For people who have bought – or are considering buying – a battery, whether for energy security or to increase solar self-consumption, ceding control of the battery to an external organisation requires them to upend their understanding of what the battery is for, and their relationship to energy.
Rather than being the next logical step on their “solar journey”, VPP participation may require a conceptual U-turn. Paradoxically, energy users who have yet to start on this path may find it easier to engage with the idea of a battery as an automated black box that delivers financial benefits.
Nevertheless, although the potential of a VPP to reduce the payback time is attractive to potential battery purchasers, only a small minority of our participants considered the VPP as a purely financial proposition. Most were prepared to sacrifice some of the financial benefit to retain some control over the battery: a percentage of capacity reserved for household use or a limit to the number of “VPP events” each year, and – almost universally – the ability to opt-out from individual events or from the VPP itself.
Fortunately, initial findings from the VPP simulation revealed that more than 40% of the value of a VPP was generated on just seven days of the year, so there is potential for users to participate in a VPP and maintain control over their battery on all other days.
The FCAS markets also present an opportunity to combine healthy returns with minimal disruption to consumer autonomy. Unlike wholesale energy trading, which regularly charges and discharges the battery to capitalise on price differences throughout the day, contingency FCAS can pay users effectively for their batteries to be on standby, just in case there is a sudden disruption to generation or load which causes a frequency disturbance. Such disturbances don’t occur very often and, when they do, it usually only takes a few minutes of reserve generation or storage to bring the frequency back to its tightly controlled 50Hz value.
The aggregated operation of these distributed batteries allows the certainty of power availability that would not be possible for individual systems. The modelling suggests that, with this regime, it may be possible to operate with minimal impact on typical self-consumption operation, while increasing the market value of that operation by more than five times.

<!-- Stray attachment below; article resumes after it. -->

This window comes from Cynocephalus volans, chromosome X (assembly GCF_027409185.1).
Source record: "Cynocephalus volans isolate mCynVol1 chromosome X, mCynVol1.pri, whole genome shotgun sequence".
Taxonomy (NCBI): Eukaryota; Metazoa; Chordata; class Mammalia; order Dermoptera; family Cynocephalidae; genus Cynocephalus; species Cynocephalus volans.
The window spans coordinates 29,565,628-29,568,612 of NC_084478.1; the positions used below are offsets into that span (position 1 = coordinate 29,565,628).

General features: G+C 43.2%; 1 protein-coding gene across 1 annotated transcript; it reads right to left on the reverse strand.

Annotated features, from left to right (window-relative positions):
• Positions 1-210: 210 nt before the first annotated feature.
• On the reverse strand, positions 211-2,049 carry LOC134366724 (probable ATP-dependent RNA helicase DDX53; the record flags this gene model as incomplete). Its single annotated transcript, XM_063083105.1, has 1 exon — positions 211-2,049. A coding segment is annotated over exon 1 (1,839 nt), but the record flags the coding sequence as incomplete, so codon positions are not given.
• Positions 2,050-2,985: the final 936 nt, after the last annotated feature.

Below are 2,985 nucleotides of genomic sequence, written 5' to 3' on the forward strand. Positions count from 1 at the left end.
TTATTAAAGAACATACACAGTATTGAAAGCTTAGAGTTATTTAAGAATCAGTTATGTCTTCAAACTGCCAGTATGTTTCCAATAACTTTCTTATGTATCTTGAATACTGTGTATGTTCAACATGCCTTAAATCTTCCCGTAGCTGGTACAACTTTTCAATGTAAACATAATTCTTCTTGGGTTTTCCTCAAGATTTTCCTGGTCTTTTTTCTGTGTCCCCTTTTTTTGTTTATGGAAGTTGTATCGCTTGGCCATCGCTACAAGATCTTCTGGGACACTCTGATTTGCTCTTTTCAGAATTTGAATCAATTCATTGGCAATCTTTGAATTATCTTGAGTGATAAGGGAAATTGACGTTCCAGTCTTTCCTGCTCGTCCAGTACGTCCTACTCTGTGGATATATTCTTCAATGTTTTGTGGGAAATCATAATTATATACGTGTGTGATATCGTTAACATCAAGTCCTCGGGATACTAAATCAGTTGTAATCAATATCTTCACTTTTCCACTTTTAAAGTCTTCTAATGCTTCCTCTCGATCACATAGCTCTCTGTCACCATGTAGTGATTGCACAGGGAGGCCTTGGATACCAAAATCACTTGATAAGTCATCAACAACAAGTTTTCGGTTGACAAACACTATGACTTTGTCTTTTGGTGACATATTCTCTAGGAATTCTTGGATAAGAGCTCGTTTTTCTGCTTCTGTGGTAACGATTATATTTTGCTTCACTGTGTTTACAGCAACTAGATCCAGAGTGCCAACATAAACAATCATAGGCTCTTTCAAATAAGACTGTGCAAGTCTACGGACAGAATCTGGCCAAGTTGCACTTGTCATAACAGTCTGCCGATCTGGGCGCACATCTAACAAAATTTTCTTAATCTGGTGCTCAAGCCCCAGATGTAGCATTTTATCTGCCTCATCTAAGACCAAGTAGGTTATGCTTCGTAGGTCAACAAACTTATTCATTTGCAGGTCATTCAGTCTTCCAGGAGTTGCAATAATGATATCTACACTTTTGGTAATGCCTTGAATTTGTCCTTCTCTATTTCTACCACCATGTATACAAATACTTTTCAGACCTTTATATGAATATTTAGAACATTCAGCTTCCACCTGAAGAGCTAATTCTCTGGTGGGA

The need for transparency
A strong theme that emerged from the research was the need for transparency. For some this means having detailed information about the operation of their battery, while others need to understand how the financial benefit of the VPP is being shared. Understanding of the broader (network, community and environmental) benefits of a VPP would make some of our participants more likely to relinquish control over their battery. The well-documented low level of consumer trust in private energy companies – especially retailers – was also evident; many expressed a preference for a VPP operated for community benefit by the government or a non-profit organisation.
These findings seem to conflict with what has been the preferred model in many trials to date – an up-front discount on a battery purchase in exchange for a binding contract of many years, allowing the VPP operator to control the battery. The research suggests that a bring-your-own-battery model with ongoing sharing of revenues may be more attractive to consumers. Such a model, without a fixed-term contract, would put the onus on the operator to continually demonstrate value, through financial returns, transparency and respect of (diverse) consumer needs and motivations.
If we get this right, and business models are designed with energy users and battery owners at the centre, VPPs could play an important role in the transition to a distributed energy system while helping people like me get more out of their solar than is possible with a battery alone.
Mike Roberts is research associate at the School for Photovoltaic and Renewable Energy Engineering at UNSW and a solar analyst at the Australian PV Institute.
Co-authored with Dr Sophie Adams, research fellow in the Arts and Social Sciences Faculty at UNSW, Declan Kuch, a fellow in the School of Humanities at UNSW and the Institute for Culture and Society at Western Sydney University, and Jonathan Dore, head of data analytics and research at Solar Analytics.